The City of Brass

, #1

532 pages

English language

Published Oct. 28, 2017

ISBN:
978-0-06-267810-2
Copied ISBN!
OCLC Number:
972383644

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4 stars (46 reviews)

"Step into The City of Brass, the spellbinding debut from S. A. Chakraborty--an imaginative alchemy of The Golem and the Jinni, The Grace of Kings, and Uprooted, in which the future of a magical Middle Eastern kingdom rests in the hands of a clever and defiant young con artist with miraculous healing gifts. Nahri has never believed in magic. Certainly, she has power; on the streets of eighteenth-century Cairo, she's a con woman of unsurpassed talent. But she knows better than anyone that the trade she uses to get by--palm readings, zars, healings--are all tricks, sleights of hand, learned skills; a means to the delightful end of swindling Ottoman nobles and a reliable way to survive. But when Nahri accidentally summons an equally sly, darkly mysterious djinn warrior to her side during one of her cons, she's forced to question all she believes. For the warrior tells her an extraordinary …

6 editions

reviewed The City of Brass by S. A. Chakraborty (The Daevabad Trilogy, #1)

Review of 'The City of Brass' on 'Goodreads'

4 stars

After multiple disappointing fantasy books, this one came through for me. ☺️ At first I thought it might be too lighthearted, but that tone only really existed in the banter between Dara and Nahri at the beginning. It got quite a bit darker by the end.

I like the world a lot, though I have to admit to being quite muddled about the history even now. It’s explained, but it’s complex (at least for my little brain), and involves some shifting alliances that are hard to track. I didn’t want to google anything for fear of accidentally reading spoilers! But the focus is political/court shenanigans which is a favorite for me in fantasy.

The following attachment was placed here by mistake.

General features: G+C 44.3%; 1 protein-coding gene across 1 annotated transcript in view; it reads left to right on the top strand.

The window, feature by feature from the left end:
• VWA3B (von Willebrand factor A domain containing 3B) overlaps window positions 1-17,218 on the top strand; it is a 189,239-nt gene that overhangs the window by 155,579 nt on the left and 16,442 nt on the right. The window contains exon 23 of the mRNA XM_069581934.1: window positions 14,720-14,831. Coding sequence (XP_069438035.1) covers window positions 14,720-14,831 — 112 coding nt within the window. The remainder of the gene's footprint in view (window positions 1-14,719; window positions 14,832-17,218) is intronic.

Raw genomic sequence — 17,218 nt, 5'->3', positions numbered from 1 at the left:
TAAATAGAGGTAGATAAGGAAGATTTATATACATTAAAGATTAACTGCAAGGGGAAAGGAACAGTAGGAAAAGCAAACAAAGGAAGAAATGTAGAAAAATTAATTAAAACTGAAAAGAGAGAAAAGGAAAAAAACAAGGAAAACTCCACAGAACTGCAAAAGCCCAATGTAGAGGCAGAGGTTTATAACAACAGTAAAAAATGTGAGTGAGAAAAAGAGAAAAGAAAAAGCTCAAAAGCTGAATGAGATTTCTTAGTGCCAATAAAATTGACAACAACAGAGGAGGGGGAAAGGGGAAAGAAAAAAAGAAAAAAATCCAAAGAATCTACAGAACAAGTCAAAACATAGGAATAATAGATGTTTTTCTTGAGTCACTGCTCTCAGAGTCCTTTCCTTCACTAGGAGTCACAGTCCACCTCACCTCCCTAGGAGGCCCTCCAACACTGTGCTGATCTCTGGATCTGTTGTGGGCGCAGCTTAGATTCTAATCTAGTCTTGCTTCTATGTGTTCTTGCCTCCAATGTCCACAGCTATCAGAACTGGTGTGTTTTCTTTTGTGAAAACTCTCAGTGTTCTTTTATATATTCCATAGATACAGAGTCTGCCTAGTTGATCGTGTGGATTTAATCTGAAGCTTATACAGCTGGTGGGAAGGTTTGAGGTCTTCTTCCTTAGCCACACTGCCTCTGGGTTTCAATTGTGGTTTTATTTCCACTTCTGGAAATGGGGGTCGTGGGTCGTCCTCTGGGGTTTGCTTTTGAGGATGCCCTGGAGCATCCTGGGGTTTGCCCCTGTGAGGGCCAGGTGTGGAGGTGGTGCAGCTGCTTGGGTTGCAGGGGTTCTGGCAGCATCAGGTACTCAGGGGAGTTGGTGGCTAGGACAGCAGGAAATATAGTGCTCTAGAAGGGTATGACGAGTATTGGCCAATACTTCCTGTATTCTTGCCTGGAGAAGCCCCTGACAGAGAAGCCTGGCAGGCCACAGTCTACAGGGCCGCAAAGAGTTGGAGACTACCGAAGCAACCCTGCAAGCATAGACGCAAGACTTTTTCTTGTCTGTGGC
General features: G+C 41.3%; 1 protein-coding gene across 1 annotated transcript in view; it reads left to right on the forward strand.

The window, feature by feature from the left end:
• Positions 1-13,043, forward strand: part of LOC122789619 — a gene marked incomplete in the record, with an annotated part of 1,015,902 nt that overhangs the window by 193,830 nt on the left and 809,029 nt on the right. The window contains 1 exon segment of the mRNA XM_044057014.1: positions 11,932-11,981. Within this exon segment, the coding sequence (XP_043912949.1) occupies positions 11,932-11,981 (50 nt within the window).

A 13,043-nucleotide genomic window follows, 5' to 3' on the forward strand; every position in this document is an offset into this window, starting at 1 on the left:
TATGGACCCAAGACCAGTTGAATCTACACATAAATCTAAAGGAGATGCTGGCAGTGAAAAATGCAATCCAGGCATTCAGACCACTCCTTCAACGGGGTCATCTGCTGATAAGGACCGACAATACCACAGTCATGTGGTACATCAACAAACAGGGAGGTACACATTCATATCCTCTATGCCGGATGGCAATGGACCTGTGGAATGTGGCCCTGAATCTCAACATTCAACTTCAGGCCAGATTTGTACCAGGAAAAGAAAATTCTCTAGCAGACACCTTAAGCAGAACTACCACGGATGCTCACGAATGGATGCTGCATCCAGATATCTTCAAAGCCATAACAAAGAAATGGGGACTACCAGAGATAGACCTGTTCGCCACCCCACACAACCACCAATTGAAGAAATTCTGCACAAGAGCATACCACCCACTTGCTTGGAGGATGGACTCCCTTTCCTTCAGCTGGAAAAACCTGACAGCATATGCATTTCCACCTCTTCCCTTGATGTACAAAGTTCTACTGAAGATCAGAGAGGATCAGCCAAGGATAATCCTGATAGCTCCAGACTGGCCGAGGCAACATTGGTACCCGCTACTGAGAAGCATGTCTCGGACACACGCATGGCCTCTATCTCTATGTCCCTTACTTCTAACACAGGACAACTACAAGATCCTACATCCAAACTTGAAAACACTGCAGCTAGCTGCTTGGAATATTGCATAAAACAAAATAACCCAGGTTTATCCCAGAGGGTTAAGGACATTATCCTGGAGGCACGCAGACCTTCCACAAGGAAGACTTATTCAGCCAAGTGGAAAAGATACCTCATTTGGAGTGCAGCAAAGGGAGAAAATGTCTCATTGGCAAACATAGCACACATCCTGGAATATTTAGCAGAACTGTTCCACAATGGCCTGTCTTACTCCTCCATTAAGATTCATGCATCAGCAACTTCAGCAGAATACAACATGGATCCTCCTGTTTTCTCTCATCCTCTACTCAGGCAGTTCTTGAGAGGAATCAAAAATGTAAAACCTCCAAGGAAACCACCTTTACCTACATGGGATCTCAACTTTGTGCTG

The last 100-ish pages are intense. I was surprised by how much happened and where it all went plot-wise. I was stressed. I also enjoy the characters - Nahri, Ali, Dara, Muntadhir. I like how Chakraborty …

reviewed The City of Brass by S. A. Chakraborty (The Daevabad Trilogy, #1)

The City of Brass

4 stars

City of Brass is the first book in SA Chakraborty's Daevabad medieval Muslim fantasy trilogy. The premise is that an Egyptian thief with mysterious healing powers accidentally summons a warrior djinn; it turns out she is the last of a race of Nahid djinn and is whisked away to a hidden city of Daevabad where she is immediately embroiled in politics.

What I enjoyed the most out of this book was the multilayered and dynamic political and personal tensions. The current Geziri rulers destroyed the previous Nahid/Daeva rulers, now living as ~second class citizens in Daevabad. The historical (and present) conflict between them revolves around Shafit half-djinn who are both required to live in Daevabad and also forced to live in squalor. For me, this is fantasy politics at its best where everybody's grievances and actions are understandable and often there's no good answers.

The two alternating perspectives of this …

reviewed The City of Brass by S. A. Chakraborty (The Daevabad Trilogy, #1)

Review of 'The city of brass' on 'Goodreads'

5 stars

Sometimes you do something that feels like your whole life has organized itself to appreciate that thing. The one special class. That crazy trip. This spectacular book.

As usual I have no idea how much of a clone of me you’ll need to be for this book to land. But, a childhood steeped in North African and Arab and Persian and Indian cultures. A taste for multilingualism and cosmopolitanism. A deep desire to understand colonialism—and wasn’t the Arabs did to the Persians those centuries ago, mirrored by the Geziri takeover of Daevabad, just that? Loving Amitav Ghosh’s memoir of studying in Egypt and al-Fustaat (old Cairo). All these conspired to hook me on the first page till the last.